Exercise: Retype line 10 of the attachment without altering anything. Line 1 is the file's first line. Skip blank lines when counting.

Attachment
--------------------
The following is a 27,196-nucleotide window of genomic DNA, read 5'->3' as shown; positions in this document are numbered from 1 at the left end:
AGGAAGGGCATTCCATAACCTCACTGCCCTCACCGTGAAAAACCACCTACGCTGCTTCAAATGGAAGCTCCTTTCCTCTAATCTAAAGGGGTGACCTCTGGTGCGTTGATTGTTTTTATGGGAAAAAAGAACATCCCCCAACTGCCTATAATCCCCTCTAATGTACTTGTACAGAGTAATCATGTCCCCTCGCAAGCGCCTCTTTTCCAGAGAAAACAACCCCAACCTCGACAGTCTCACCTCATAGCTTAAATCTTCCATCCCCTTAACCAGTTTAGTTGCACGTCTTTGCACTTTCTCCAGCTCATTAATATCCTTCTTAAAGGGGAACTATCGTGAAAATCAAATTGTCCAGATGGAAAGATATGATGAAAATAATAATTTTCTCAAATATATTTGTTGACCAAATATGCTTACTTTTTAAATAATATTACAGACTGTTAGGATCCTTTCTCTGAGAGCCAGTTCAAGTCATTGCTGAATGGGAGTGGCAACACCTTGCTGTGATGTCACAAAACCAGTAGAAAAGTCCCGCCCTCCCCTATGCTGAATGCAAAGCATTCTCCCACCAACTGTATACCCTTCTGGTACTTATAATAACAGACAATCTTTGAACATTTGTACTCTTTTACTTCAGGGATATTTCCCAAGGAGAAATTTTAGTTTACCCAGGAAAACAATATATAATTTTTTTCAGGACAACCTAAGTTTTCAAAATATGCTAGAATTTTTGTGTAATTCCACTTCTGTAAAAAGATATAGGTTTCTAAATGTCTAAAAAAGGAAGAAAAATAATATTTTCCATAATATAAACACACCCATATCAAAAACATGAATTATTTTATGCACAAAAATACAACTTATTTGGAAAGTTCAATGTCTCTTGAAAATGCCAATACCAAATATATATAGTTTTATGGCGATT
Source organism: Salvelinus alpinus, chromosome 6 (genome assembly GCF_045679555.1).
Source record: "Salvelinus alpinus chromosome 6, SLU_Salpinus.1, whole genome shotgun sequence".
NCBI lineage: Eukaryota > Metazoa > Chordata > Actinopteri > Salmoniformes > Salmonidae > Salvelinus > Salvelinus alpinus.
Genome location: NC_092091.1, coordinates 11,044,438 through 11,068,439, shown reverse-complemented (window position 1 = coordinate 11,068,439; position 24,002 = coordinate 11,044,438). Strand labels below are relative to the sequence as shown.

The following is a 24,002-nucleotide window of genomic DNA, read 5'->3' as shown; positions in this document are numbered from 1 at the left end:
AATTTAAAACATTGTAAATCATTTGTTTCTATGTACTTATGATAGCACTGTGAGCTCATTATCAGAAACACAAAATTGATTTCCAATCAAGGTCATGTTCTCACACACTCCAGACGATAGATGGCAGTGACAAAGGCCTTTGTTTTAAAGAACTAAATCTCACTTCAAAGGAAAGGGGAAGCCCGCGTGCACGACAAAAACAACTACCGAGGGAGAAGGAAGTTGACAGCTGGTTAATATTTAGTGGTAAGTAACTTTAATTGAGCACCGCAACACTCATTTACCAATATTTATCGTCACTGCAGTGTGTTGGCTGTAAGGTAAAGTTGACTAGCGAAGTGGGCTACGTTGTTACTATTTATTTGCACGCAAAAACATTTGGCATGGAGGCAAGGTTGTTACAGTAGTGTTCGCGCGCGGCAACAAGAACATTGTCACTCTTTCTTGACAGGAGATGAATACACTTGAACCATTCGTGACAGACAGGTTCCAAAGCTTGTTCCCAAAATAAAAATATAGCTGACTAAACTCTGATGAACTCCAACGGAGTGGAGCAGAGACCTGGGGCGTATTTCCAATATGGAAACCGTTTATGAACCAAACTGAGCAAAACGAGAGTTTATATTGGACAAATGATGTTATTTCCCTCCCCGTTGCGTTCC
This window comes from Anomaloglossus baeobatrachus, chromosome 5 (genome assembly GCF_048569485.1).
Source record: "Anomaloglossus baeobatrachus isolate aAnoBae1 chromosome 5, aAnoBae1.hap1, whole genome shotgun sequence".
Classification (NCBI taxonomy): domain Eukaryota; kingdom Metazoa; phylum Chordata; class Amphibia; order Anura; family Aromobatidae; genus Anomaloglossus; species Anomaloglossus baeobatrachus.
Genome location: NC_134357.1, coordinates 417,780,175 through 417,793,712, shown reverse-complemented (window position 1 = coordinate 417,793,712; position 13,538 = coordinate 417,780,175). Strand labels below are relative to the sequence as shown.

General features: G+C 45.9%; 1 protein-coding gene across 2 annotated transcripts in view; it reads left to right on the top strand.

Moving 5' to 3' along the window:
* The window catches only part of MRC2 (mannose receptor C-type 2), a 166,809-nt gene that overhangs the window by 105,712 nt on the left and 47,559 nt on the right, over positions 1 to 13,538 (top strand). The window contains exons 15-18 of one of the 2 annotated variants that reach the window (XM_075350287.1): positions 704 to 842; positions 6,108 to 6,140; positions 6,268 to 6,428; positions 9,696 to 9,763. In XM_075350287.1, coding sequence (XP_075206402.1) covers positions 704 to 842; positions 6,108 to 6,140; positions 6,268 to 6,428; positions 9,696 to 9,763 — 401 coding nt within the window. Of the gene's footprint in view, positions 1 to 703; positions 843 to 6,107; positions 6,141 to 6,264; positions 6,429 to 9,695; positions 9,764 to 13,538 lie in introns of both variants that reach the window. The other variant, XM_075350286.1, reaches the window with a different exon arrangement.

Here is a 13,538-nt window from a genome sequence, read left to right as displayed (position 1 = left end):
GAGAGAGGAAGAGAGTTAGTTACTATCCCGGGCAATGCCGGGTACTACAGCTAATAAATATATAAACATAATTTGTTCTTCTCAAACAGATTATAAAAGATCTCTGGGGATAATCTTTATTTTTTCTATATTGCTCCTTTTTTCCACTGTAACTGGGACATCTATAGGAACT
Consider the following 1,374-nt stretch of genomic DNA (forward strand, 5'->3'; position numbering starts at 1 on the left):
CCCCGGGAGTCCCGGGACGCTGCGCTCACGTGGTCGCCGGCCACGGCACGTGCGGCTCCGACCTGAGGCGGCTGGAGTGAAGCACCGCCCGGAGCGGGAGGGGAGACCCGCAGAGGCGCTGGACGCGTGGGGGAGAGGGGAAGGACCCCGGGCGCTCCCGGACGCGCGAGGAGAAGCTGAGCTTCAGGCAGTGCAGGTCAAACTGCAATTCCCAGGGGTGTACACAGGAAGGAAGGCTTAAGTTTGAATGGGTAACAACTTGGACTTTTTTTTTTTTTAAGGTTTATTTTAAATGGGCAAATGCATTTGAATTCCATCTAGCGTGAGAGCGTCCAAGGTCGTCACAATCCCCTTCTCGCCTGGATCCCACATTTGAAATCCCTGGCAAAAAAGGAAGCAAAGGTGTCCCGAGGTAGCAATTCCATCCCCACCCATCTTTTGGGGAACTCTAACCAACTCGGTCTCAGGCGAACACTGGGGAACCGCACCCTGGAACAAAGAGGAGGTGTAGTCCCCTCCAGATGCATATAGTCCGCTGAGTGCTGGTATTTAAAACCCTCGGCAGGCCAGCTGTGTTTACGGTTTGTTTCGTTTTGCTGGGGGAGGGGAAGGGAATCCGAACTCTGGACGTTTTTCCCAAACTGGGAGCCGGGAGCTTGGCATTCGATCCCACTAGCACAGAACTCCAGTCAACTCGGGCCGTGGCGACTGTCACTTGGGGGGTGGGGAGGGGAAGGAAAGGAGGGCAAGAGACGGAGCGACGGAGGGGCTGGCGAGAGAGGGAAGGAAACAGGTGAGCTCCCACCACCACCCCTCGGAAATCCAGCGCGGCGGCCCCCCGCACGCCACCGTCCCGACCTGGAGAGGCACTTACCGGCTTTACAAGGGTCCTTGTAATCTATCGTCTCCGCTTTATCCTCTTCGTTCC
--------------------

Source record: "Anomaloglossus baeobatrachus isolate aAnoBae1 chromosome 5, aAnoBae1.hap1, whole genome shotgun sequence".